If you are already using accounts production software, the provider will probably produce an iXBRL upgrade, but make sure that it will be ready in time. HMRC has issued a list of suppliers here and many major suppliers have absorbed the cost of developing the product.

Questions to ask

Points to be addressed immediately include:

  • should we use HMRC’s free software? It is free, but there are faster products on the market and time is money. You will also have to perform the same exercise next year;
  • do I just need a stop gap solution now and then I can view the market when all the software is available?
  • should I consider filing early before 1 April, using the existing filing and payment options that I currently use?
  • should we use a system as an add-on to our existing system? Again, this may be cumbersome, but may be more cost-effective;
  • should we stick with our old system and outsource the tagging? This may have its dangers, if you do not know how reliable the contractor is;
  • should we ‘take the plunge’ and invest in branded software? This is likely to have the greatest up-front costs, but if there is suitable support and training from the provider and regular updates, may be cheaper in the long run.

XBRL products are only now being developed and may change from year to year, as the versions are updated. Additionally there are changes to UK GAAP that will have to be accommodated. You will also have to review the work done, as before to ensure that the right judgments have been made in the preparation of the accounts. It is important that, whatever decision you make, it is right for you.

Inevitably, there will be a steep learning curve. iXBRL is mandatory, but HMRC has indicated that it will take a ‘light touch’ to filing for the first two years.

Will your chosen provider issues updates and is that included in the cost as the underlying technology (‘taxonomies’ - the tagging codes) change from year to year as does the tax legislation?

If you are considering outsourcing the work, is to someone competent and who works to the ethical standards that you require?

It is time to consider the options so that you can make the necessary arrangements in time to be ready before 1 April arrives.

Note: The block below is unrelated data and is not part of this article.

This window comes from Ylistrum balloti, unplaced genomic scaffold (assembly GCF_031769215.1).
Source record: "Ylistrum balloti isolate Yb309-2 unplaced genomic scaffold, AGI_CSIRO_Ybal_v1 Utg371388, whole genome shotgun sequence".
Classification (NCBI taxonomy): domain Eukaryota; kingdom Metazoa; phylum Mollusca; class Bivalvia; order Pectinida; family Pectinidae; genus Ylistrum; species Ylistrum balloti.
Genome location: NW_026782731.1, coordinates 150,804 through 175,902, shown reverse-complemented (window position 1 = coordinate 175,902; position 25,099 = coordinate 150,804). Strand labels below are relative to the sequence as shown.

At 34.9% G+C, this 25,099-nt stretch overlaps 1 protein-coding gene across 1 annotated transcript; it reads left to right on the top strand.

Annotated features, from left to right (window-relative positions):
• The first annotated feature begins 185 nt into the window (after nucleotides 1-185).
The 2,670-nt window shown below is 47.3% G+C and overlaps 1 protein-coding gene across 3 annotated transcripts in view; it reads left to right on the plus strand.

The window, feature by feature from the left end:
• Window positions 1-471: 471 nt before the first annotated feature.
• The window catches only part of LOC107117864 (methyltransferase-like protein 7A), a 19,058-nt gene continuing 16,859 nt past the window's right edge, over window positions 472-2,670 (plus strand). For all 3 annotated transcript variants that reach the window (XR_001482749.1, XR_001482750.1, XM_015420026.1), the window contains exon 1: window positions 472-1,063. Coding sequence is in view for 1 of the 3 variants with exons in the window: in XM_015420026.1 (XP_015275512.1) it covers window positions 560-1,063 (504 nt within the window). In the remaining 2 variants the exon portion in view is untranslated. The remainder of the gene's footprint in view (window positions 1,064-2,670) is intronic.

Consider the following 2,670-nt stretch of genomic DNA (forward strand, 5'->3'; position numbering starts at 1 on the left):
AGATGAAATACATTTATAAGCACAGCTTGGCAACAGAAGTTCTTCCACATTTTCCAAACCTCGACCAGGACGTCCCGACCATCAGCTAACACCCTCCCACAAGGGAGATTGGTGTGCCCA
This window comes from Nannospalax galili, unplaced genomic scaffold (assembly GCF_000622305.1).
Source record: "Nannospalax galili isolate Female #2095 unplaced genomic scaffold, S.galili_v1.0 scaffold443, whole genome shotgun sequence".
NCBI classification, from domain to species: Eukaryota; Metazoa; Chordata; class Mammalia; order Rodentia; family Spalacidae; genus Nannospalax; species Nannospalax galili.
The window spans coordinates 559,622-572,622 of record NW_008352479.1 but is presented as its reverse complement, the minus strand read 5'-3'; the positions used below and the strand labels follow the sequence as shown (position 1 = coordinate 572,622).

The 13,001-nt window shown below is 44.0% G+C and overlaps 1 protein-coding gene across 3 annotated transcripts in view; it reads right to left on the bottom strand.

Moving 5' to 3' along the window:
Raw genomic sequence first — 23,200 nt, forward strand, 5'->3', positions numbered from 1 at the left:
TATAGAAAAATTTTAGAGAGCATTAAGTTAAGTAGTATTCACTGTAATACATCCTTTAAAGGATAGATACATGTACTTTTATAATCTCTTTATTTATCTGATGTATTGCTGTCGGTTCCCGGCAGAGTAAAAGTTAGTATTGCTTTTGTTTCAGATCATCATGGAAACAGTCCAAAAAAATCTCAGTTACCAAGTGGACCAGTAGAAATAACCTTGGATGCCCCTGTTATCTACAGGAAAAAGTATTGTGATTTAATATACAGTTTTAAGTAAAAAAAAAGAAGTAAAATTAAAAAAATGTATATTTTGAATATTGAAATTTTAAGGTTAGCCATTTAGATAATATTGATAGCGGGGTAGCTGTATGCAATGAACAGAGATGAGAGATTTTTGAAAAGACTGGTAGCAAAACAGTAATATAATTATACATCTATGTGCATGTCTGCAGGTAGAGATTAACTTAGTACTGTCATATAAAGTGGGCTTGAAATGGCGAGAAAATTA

Failure to file - reasonable excuse and reasonable care

This area is discussed in the ACCA podcast.

HMRC has stated that if an entity makes no attempt to comply with the new rules and sends a return on paper when it should have been sent online, they run the risk that we will simply reject the return because it hasn’t been delivered in the proper format, and if they don’t remedy that by the time the return is actually due, they may incur a penalty for failure to make the return.

It has also stated that it understands that this it is a new service and it doesn’t want the technology to be a barrier to online filing. It has stated that it will take a sympathetic view in the first couple of years towards any organisation that has obviously tried to deliver a compliant return online but has struggled - perhaps because of their software - and ultimately been unable to file online.

Companies House

Companies House is introducing an iXBRL filing platform, aligning it with HMRC but its use is not yet mandatory. At present, they require all submissions to be well-formed XML, to be provided as XHTML. iXBRL-enabled applications allow the preparer to publish an HTML version of their accounts laid out as they wish.

To encourage use of iXBRL, they have produced a validation service, which will check documents submitted and advise of inconsistencies. It is available here.

The validation service will cater for both XBRL and iXBRL and allows users to submit their XBRL documents for testing. Submitted accounts will be tested for conformance with the XBRL specification and compliance with UK GAAP.

When the document is submitted, the validation service will give either a ‘successful’ response, or a list of errors.

Companies House has produced its own list of approved suppliers.

These should, however, be compared with the list provided by HMRC to establish whether they provide XBRL filing, as there are substantial time savings to be had by using the same document to prepare both types of submission.

As yet in the near future, this will be the strength of converting to XBRL once we have passed the pain threshold.

Electronic filing and XRBL

Companies House has announcing that by March 2013 the vast majority of its filing services will be digital only. It hopes to mandate electronic submission for all incorporations and for filings of annual returns, accounts and the main company changes for the standard company types and corporate entities.

It will move from the current 30% electronic filing to 98% of the entities on the public register and over 92% of all transactions. For the small number of other corporate entities and transactions it will continue developing electronic services but will not mandate them at this stage.

Further details can be found on the Companies House website, see Related Links.